Entry for:150 Years of Discovery: Emerging Research
1. Please provide a brief summary of your video and research.
Our alpine wildlife is getting hammered by stoats.
Once thought of as somewhat of a refuge for wildlife due to the cold, it is now clear that stoats in alpine zone are preying heavilly on threatened and critically threatened bird species, like kea, takahe, kiwi and rock wren as well as alpine geckos and giant weta.
In an effort to reverse alpine biodiversity declines, stoat control has begun at alpine sites around the South Island. Problem is, the alpine zone is huge - over 18% of the total landmass of New Zealand. There is no way we can protect it all. My research focuses on identifying variation in what stoats eat in the alpine zone, in order to prioritise areas, times or native species at greater risk of predation.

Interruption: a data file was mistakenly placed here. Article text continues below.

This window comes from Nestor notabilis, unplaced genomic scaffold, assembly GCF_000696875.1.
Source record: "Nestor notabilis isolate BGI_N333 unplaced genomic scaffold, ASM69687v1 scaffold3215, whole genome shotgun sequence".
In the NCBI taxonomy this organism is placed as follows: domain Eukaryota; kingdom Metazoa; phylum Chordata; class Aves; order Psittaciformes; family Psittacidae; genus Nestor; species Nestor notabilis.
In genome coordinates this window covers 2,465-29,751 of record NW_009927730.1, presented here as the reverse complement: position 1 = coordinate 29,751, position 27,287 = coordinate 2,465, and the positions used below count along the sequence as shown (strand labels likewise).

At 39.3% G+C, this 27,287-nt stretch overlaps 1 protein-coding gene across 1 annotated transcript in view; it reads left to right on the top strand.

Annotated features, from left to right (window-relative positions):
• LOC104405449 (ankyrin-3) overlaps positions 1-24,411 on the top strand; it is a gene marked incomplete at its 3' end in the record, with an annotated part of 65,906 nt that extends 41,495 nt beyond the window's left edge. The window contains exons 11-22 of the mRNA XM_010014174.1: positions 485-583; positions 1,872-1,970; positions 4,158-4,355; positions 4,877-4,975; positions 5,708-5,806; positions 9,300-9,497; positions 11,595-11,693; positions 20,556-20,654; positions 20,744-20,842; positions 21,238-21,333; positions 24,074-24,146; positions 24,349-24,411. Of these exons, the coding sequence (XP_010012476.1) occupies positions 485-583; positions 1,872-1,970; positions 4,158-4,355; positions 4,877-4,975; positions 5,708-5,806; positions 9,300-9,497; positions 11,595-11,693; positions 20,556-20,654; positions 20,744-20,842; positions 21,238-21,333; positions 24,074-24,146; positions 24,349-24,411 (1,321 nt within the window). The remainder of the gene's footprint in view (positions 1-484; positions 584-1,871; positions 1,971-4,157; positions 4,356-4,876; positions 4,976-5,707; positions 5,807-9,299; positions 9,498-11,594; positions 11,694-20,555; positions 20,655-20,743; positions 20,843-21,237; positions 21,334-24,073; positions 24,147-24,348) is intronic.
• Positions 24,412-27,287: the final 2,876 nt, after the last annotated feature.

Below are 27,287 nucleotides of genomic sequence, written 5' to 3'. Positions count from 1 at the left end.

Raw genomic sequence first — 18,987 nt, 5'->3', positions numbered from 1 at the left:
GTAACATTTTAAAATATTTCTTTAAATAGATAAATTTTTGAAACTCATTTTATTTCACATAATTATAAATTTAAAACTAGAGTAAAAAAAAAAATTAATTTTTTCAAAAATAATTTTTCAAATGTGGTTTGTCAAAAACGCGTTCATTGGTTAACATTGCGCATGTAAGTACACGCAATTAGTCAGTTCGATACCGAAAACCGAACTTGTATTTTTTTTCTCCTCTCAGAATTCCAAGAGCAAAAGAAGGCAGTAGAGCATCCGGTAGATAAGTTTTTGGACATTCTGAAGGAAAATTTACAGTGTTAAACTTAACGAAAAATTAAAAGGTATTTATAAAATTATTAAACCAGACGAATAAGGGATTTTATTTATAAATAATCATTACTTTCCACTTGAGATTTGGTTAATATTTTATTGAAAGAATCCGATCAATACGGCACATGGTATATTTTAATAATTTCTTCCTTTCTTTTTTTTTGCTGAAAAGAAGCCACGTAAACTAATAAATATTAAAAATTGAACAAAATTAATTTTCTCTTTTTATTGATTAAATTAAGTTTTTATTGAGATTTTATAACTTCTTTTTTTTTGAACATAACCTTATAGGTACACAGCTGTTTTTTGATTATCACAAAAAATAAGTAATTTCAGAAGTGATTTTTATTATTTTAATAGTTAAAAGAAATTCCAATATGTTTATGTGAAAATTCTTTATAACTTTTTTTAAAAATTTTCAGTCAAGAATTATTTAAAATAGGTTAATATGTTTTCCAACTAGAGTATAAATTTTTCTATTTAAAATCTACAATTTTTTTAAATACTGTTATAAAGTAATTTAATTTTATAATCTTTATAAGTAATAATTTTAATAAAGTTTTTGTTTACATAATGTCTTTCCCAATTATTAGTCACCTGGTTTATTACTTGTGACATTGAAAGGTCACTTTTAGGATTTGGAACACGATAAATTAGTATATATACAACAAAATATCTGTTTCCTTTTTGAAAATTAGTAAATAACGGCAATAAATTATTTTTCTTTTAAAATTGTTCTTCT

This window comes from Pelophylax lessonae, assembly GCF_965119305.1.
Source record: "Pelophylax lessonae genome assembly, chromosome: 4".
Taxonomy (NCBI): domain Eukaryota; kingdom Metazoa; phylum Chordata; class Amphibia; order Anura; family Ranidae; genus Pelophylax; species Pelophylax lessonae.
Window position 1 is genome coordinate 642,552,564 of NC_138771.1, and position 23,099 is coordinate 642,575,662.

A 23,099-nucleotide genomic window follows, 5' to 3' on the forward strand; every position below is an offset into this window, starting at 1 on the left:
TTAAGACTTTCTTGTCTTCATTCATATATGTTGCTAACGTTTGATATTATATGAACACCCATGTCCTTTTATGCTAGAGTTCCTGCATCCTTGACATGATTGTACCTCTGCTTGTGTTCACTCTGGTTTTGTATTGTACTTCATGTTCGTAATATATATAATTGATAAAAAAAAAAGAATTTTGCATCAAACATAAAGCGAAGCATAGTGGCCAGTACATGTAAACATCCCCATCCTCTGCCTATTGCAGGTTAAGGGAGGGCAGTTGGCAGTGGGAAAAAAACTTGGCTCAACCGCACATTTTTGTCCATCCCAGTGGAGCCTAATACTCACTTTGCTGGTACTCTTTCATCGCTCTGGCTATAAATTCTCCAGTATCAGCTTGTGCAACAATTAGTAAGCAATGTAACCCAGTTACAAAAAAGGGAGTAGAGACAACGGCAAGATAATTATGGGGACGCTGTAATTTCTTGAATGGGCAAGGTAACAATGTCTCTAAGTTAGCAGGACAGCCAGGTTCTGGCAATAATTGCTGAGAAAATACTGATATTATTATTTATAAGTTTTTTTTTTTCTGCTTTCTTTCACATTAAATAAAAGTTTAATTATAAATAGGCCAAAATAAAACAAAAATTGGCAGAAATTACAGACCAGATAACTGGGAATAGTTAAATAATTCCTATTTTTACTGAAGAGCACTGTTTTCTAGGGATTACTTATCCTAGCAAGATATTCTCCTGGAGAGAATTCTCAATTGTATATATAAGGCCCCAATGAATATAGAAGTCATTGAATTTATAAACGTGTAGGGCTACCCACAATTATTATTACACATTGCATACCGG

Using a new biochemical technique I assess the chemical signature of stoat carcases in order to measure what stoats are eating, where, or rather, what is being eaten by stoats. Working with community trapping organisations, Department of Conservation offices, and contract trappers I analyse diet of stoats from four national parks, and assess how diet varies between sites, time periods or even individual stoats. This information will provide conservation managers with critical information to ensure they place their limited conservation resources where they will achieve the maximum gains in protecting our fantastic alpine fauna.
2. Do you have a video hashtag for sharing via twitter?